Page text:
The Canadiens just got the first pick in the NHL draft for the third time since its establishment in 1963. The acquisition of the 1971 and 1980 picks was the crowning achievement of brilliant strategies. Guy Lafleur’s case has been widely documented.
The 1976 trade that yielded the 1980 first pick is less so; yet it was Wayne Gretzky who was targeted. However, he will never be picked up. The Canadian made a trade in 1981 with Hartford for the first choice of 1984 (Mario Lemieux), but the Whalers, bad players, will not have the elegance to finish last the agreed year. These GMs of the Canadian were a mixture of Wolves of Wall Street, grand masters and godfathers, with results to match.
In 2022, the Canadian owes his first choice only to his turpitude – and a little luck. It is encouraging to see that this flagship is progressing, and with it the whole nation.
The Canadian began this descent into mediocrity precisely in 1980, missing both Gretzky and Denis Savard (chosen second). In 1971, he was not mistaken. One can discuss – in a fascinating uchronic perspective – whether Marcel Dionne, the second choice, would have had Lafleur’s career, had he spent it in Montreal rather than Los Angeles; Would Lafleur have become the national hero that he is, if he had achieved his exploits (or not!) in an expansion club, like Dionne (or even Gilbert Perreault)? This takes no credit from anyone: they have all become giants. This is the romantic view of sport; there is a more clinical one.
In it, the players are assets, like securities. Draft ranks are like stock options. These assets acquire, appreciate or depreciate; they sell themselves, they swap, they are exchanged at the appropriate time. The production on the ice is the dividend cash. When the anticipated gain from a transaction is greater than that of future dividends, it is most often liquidated.
However, the paradox inherent in transactions for sports assets is the same as that observed for securities on the stock market: for each seller, there will be a buyer who will believe more than him in the asset traded (since he makes a decision opposite to that of the seller). However, it is indeed the same asset. Daniel Kahneman, Nobel in economics, sees in this contradiction a flaw in the rationality of economic actors; buyers, he says, have their perspective distorted by what he calls the affect heuristic. Buyers, moreover placed in competition, sensitive to various anchoring biases and other halo effects, have a propensity to pay too much. In short, they are blinded by emotion.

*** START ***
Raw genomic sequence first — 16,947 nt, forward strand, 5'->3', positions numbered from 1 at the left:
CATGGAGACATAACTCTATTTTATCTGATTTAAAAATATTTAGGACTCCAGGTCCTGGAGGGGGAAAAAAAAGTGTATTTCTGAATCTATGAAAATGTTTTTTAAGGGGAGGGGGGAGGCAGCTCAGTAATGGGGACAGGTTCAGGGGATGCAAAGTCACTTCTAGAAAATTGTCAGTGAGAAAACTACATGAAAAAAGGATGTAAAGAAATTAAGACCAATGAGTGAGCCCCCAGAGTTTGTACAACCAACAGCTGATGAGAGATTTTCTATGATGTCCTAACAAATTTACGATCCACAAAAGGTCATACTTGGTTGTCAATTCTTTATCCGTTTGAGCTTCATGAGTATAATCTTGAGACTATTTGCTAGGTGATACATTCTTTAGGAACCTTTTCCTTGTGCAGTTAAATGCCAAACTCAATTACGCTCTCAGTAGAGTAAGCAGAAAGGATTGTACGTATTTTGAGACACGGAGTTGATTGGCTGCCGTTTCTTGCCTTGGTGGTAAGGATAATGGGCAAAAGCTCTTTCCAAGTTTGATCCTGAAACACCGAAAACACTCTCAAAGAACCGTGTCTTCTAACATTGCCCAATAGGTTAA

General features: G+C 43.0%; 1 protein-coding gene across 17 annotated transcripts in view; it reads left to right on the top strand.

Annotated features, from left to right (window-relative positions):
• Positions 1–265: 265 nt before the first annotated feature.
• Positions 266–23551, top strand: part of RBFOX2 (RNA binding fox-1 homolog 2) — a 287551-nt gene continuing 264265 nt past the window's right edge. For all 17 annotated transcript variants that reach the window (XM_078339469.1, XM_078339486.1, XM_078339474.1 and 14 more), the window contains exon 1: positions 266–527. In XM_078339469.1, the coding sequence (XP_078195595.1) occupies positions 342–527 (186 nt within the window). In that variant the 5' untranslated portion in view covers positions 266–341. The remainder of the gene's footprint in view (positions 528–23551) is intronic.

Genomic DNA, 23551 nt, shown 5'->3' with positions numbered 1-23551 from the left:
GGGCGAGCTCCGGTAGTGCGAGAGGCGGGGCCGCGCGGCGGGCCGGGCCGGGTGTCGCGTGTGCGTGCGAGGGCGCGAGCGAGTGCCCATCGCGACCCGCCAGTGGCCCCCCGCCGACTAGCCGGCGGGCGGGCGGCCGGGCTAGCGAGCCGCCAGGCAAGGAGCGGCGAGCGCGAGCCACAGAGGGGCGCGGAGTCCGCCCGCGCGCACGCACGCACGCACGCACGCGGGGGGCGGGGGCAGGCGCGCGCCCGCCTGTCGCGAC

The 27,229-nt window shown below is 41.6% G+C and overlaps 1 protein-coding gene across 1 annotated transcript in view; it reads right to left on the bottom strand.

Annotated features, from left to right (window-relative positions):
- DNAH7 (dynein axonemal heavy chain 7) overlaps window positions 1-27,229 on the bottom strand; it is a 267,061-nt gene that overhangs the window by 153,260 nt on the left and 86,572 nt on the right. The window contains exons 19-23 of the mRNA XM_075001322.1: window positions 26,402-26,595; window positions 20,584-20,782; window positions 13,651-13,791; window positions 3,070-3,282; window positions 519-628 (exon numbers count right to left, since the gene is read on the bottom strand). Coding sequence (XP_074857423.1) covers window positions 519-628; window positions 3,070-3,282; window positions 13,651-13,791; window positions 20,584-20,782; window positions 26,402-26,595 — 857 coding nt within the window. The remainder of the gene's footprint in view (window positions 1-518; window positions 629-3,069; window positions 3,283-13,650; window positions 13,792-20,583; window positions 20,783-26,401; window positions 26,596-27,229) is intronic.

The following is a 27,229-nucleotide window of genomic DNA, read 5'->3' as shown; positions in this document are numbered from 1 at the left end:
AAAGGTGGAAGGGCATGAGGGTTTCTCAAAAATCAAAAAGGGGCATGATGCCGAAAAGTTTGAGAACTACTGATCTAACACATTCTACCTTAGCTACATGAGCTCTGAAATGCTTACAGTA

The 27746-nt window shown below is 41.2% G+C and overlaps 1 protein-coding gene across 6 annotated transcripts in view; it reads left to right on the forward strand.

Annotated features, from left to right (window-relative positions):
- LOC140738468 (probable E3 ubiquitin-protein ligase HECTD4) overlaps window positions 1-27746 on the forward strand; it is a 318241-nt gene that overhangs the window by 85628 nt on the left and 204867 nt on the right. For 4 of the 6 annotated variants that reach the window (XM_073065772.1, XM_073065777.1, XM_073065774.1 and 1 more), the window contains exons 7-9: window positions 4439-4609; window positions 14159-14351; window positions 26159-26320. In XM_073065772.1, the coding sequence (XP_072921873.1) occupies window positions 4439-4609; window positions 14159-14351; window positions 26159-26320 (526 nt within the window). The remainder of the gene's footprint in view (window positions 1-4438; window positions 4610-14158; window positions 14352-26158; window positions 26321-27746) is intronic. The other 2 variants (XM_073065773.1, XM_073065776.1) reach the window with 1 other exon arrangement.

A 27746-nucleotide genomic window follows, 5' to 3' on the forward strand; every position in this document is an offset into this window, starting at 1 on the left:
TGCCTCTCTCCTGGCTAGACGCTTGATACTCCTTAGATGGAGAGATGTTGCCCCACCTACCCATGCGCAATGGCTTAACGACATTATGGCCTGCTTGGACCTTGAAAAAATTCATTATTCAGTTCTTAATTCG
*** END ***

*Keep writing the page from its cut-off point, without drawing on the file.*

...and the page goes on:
Managing directors, from their forts overlooking the plain, sometimes fall in love with their horses, like investors with their titles. You shouldn’t fall in love with your titles or your horses. Nor with the choices.
I quantified the value of draft picks in the book The puck was not rolling for us. The value of the second choice reaches 85.3% of that of the first. The value of the third reaches 78.8%, and that of a late first-round pick, 22.2%. Michael E. Schuckers, in a similar exercise, obtained similar results. These figures are not applicable when a so-called “generational” player shows up; however, this is not the case in 2022. The respective merits of the first three choices are debated.
We will remain silent on the value of these young men on a human and sporting level. It is an expertise that belongs to others. However, their value as assets must also be assessed.
Let’s say player A is “the best”. In market terms, its stock is worth $100; that of players B and C, $85.30 and $78.80. The anticipated dividends are comparable. Picking the $100 stock on draft day to make a daily gain of $14.70 is a hassle. How much would New Jersey (second choice) or Arizona (third choice) pay to get that first choice? What is the market premium for a swap rows? The gap would be quickly covered: the first choice is an asset with glitter. Proposals can come from rivals; in which case the price goes up. Getting a first-round pick in 2023, for example, can potentially be worth…$100 on its own.
By realizing this swap, the Canadian could easily obtain more than the value of the first choice, and this, by playing on the proven irrationality of buyers in such circumstances. He would get one of the three best players available (who knows, the best), plus a higher value asset in the gap between them. It would be a gamble worthy of the great tradition of cunning of the general managers of the Canadian. They didn’t win by playing safe.